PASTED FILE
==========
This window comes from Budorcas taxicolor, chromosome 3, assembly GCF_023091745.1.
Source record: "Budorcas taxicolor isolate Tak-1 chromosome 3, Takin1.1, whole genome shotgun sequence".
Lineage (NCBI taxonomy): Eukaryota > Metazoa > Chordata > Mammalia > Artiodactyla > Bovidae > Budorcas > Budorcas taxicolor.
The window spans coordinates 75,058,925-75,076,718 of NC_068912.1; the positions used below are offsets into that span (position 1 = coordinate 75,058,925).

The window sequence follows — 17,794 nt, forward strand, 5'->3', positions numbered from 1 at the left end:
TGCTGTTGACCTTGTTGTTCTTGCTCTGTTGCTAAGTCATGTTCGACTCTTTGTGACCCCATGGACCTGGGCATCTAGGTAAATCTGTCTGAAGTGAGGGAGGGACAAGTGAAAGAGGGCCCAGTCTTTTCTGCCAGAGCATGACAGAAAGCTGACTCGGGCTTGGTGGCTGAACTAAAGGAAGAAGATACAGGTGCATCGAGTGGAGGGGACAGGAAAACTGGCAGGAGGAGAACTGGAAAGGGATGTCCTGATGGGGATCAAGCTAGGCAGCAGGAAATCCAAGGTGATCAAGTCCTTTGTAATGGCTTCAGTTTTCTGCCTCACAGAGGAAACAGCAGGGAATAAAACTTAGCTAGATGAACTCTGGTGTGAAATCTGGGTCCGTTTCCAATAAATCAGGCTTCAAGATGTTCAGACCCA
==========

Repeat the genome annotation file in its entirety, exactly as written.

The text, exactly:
This window comes from Budorcas taxicolor, chromosome 3, assembly GCF_023091745.1.
Source record: "Budorcas taxicolor isolate Tak-1 chromosome 3, Takin1.1, whole genome shotgun sequence".
Lineage (NCBI taxonomy): Eukaryota > Metazoa > Chordata > Mammalia > Artiodactyla > Bovidae > Budorcas > Budorcas taxicolor.
The window spans coordinates 75,058,925-75,076,718 of NC_068912.1; the positions used below are offsets into that span (position 1 = coordinate 75,058,925).

The window sequence follows — 17,794 nt, forward strand, 5'->3', positions numbered from 1 at the left end:
TGCTGTTGACCTTGTTGTTCTTGCTCTGTTGCTAAGTCATGTTCGACTCTTTGTGACCCCATGGACCTGGGCATCTAGGTAAATCTGTCTGAAGTGAGGGAGGGACAAGTGAAAGAGGGCCCAGTCTTTTCTGCCAGAGCATGACAGAAAGCTGACTCGGGCTTGGTGGCTGAACTAAAGGAAGAAGATACAGGTGCATCGAGTGGAGGGGACAGGAAAACTGGCAGGAGGAGAACTGGAAAGGGATGTCCTGATGGGGATCAAGCTAGGCAGCAGGAAATCCAAGGTGATCAAGTCCTTTGTAATGGCTTCAGTTTTCTGCCTCACAGAGGAAACAGCAGGGAATAAAACTTAGCTAGATGAACTCTGGTGTGAAATCTGGGTCCGTTTCCAATAAATCAGGCTTCAAGATGTTCAGACCCA